Police and prison officers' pay cap to be lifted, No 10 says

Frances O'Grady general secretary of the TUC speaking against the public sector pay cap

PAFrances O'Grady general secretary of the TUC speaking against the public sector pay cap

The Police Federation has accused Theresa May of telling the House of Commons a "downright lie" about the level of police pay at Prime Minister's Questions today. The Police Federation boss explained: "When comparing total pay in 2015/2016 to what it was in 2009/2010 it has increased in nominal terms by +2%, but decreased by -16% in real terms".

"A calculation suggests that a new police officer in 2010, thanks to progression pay and annual basic salary increases and the increase in the personal allowance that is a tax cut for people, has actually seen an increase in their pay of over £9,000 since 2010 - a real-terms increase of 32%", she said.

Policing Minister Nick Hurd insisted forces had at least £1.5billion in reserves and could afford the £30million cost of the pay rises. This can not be right.

Elizabeth Truss, chief secretary to the Treasury, said: "Our talented and hardworking public sector workers deserve to have fulfilling jobs that are fairly rewarded and I am pleased to confirm the pay awards for police and prison officers for 2017-18".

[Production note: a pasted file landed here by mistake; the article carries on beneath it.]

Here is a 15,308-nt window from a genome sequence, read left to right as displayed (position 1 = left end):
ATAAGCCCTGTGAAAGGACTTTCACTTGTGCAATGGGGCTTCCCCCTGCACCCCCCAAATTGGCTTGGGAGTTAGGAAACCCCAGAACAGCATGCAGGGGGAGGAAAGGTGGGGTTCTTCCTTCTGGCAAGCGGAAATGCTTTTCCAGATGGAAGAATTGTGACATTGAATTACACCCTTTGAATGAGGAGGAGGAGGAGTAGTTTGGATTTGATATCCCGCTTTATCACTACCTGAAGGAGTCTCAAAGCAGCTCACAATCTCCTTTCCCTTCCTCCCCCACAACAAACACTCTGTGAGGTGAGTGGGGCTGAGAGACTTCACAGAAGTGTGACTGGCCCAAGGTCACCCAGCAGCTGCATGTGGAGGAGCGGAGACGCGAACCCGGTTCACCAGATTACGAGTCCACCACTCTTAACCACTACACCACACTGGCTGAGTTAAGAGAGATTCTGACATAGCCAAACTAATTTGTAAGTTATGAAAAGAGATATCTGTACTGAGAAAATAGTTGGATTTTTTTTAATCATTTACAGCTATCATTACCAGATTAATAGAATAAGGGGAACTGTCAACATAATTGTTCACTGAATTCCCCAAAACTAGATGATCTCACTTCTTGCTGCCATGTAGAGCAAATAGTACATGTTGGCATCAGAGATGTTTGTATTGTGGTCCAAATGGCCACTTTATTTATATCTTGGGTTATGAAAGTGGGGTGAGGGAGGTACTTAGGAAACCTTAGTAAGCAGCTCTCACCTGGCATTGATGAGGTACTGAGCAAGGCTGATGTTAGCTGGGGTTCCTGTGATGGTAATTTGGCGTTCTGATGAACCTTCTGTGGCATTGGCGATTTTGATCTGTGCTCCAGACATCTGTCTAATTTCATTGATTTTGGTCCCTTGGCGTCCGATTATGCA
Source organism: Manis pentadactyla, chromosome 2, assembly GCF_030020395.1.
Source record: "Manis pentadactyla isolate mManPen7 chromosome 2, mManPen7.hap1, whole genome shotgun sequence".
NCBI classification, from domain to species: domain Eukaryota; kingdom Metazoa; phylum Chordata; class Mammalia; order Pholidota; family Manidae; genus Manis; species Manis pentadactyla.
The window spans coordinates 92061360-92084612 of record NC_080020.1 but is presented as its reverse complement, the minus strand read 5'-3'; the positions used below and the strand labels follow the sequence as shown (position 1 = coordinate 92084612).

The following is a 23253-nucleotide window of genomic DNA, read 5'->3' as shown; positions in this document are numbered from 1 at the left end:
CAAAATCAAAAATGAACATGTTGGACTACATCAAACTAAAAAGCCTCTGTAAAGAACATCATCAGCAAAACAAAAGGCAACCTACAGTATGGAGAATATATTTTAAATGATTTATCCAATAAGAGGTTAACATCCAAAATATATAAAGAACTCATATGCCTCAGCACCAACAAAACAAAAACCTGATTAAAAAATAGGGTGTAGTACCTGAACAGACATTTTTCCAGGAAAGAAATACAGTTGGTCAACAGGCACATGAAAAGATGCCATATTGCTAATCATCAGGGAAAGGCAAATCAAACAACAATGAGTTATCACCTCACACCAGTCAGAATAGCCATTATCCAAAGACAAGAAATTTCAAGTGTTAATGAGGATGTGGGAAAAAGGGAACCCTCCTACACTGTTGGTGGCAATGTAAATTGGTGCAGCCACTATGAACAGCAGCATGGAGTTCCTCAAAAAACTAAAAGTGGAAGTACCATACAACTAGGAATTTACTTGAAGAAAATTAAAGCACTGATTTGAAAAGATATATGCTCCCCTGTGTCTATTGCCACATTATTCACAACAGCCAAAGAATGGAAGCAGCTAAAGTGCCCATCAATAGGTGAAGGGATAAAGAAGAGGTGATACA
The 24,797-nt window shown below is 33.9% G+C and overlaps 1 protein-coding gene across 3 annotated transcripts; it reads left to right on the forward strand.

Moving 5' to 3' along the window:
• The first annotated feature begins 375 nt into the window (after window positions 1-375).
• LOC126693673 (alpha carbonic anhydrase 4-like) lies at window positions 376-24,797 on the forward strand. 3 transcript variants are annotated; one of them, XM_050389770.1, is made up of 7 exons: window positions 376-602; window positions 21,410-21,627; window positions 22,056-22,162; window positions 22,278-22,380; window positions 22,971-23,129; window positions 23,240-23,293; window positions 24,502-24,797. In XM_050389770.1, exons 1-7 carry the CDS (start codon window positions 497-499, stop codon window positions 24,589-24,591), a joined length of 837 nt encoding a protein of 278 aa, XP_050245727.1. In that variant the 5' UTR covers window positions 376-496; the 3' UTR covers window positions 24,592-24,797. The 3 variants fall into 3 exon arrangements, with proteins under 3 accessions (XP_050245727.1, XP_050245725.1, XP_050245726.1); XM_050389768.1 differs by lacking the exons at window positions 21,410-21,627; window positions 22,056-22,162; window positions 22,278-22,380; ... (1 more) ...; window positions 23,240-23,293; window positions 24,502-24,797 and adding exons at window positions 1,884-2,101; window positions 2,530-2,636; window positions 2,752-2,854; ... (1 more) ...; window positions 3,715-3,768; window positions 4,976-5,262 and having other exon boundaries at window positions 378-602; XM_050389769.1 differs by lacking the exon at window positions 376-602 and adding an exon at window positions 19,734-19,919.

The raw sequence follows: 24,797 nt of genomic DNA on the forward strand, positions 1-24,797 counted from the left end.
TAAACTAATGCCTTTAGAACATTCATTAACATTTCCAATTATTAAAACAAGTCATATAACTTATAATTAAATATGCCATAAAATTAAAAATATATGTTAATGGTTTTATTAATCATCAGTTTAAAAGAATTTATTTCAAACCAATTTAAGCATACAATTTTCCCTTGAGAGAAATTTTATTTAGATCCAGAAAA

"For Theresa May to claim police officers have enjoyed bumper pay rises under the Tories shows just how divorced the prime minister and her government are from reality and from the lives of our hard-working public service workers", said the Labour Party leader.

The Prime Minister's spokesman said raises for all public sector workers in 2018-19 could be greater than 1%, "ending the cap that had been in place for seven years", reports The Guardian.

"This has to be addressed and the government has to be held to account".

It also said that most officers were now at top of their pay scale and so would not benefit from progression payments. How can they abide by their independent pay bodies which recommended an 11% pay rise for MPs but fail to abide by ours, which recommended a 2% consolidated?

Penman also added that with no additional funding, this change will simply heap further pressure on already overstretched departments to make more cuts.

"There is a need for greater flexibility as we look at these issues of public sector pay in the future". Officers have been taking home about 15% less than they were seven years ago.

But Labour said a constable or sergeant had lost £6,100 in real-terms since the start of the decade, because of a pay freeze, followed by the one per cent cap.

Earlier this month, The Sun revealed Mrs May had agreed to end the pay cap to try to reconnect with voters after her election humiliation.

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